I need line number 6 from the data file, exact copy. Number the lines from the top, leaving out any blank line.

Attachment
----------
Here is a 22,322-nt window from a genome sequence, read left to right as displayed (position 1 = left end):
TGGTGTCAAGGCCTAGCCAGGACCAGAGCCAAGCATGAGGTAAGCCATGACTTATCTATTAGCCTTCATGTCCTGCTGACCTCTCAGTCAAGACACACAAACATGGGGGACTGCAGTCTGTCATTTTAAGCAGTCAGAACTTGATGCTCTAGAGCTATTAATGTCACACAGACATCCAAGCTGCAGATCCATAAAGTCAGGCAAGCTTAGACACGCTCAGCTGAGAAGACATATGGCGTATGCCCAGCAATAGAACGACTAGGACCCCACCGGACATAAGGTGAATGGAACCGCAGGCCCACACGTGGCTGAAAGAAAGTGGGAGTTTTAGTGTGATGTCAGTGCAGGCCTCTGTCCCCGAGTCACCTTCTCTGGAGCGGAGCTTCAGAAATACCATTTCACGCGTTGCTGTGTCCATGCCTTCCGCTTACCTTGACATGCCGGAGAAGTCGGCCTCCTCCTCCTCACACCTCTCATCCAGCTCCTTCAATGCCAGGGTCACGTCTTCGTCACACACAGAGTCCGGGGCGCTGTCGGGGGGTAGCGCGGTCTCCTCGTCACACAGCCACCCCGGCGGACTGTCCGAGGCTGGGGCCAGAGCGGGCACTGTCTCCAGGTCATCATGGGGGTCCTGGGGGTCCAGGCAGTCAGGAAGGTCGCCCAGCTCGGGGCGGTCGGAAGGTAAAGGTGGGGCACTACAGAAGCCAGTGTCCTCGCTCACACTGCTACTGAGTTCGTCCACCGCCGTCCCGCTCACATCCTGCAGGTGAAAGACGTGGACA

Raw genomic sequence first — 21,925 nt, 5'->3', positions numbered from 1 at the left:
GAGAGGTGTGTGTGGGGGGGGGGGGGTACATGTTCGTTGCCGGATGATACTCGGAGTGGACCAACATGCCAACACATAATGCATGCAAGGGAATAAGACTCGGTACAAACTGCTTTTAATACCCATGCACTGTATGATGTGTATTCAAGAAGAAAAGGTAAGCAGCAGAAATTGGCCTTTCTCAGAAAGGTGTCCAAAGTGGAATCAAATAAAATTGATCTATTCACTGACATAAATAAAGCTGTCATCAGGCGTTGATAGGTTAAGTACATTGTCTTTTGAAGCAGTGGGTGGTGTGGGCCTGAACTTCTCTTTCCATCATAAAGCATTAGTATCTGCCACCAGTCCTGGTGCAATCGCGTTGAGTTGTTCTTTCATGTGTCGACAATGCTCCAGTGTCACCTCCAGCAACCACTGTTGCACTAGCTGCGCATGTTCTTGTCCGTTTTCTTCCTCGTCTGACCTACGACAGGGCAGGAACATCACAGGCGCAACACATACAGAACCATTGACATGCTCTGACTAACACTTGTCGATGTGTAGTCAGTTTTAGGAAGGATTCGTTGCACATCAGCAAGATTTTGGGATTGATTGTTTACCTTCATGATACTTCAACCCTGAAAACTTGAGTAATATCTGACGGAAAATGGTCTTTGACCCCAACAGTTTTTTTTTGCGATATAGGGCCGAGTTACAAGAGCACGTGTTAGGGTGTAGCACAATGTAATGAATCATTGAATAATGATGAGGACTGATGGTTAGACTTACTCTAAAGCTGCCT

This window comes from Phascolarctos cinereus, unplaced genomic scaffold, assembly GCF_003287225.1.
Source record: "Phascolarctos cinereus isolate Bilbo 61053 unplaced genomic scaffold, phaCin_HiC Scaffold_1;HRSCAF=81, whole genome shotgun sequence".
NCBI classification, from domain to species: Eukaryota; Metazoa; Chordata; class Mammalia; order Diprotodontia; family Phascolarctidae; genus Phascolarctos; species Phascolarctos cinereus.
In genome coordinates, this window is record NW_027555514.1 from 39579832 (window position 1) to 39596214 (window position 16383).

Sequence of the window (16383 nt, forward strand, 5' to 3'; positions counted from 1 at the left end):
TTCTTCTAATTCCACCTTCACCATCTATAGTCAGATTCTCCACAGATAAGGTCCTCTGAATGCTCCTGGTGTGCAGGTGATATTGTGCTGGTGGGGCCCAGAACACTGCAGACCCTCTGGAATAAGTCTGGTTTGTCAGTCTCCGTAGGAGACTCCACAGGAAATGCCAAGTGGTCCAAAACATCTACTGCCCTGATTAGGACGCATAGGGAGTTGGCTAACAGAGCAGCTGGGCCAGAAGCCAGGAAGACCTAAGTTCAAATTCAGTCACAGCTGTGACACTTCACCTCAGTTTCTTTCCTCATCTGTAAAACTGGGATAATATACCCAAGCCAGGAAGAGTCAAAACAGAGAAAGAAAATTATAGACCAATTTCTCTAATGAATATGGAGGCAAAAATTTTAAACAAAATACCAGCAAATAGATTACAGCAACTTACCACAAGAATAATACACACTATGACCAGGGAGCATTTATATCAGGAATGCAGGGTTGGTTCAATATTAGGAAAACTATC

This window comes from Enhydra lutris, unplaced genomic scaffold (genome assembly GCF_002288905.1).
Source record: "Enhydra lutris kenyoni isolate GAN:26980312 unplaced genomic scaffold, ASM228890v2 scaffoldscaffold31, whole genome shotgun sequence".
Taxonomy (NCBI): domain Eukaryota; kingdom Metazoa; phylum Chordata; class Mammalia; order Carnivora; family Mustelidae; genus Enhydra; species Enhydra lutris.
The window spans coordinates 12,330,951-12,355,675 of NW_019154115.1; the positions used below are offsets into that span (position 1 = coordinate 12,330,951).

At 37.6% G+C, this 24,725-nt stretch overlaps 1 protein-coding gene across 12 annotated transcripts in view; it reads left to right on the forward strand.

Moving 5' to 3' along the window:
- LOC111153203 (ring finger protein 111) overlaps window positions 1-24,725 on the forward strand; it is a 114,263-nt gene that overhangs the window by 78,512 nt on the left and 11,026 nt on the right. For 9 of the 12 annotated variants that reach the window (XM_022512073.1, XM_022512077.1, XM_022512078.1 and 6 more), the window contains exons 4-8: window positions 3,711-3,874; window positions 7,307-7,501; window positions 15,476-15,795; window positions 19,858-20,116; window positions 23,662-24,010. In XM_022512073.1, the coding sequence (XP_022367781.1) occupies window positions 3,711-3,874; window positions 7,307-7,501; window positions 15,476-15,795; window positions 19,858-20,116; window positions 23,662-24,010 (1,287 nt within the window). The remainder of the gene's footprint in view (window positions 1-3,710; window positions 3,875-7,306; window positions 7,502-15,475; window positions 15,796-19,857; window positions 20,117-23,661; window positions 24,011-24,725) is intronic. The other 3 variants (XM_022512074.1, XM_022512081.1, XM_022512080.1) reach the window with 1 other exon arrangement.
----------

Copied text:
Source record: "Phascolarctos cinereus isolate Bilbo 61053 unplaced genomic scaffold, phaCin_HiC Scaffold_1;HRSCAF=81, whole genome shotgun sequence".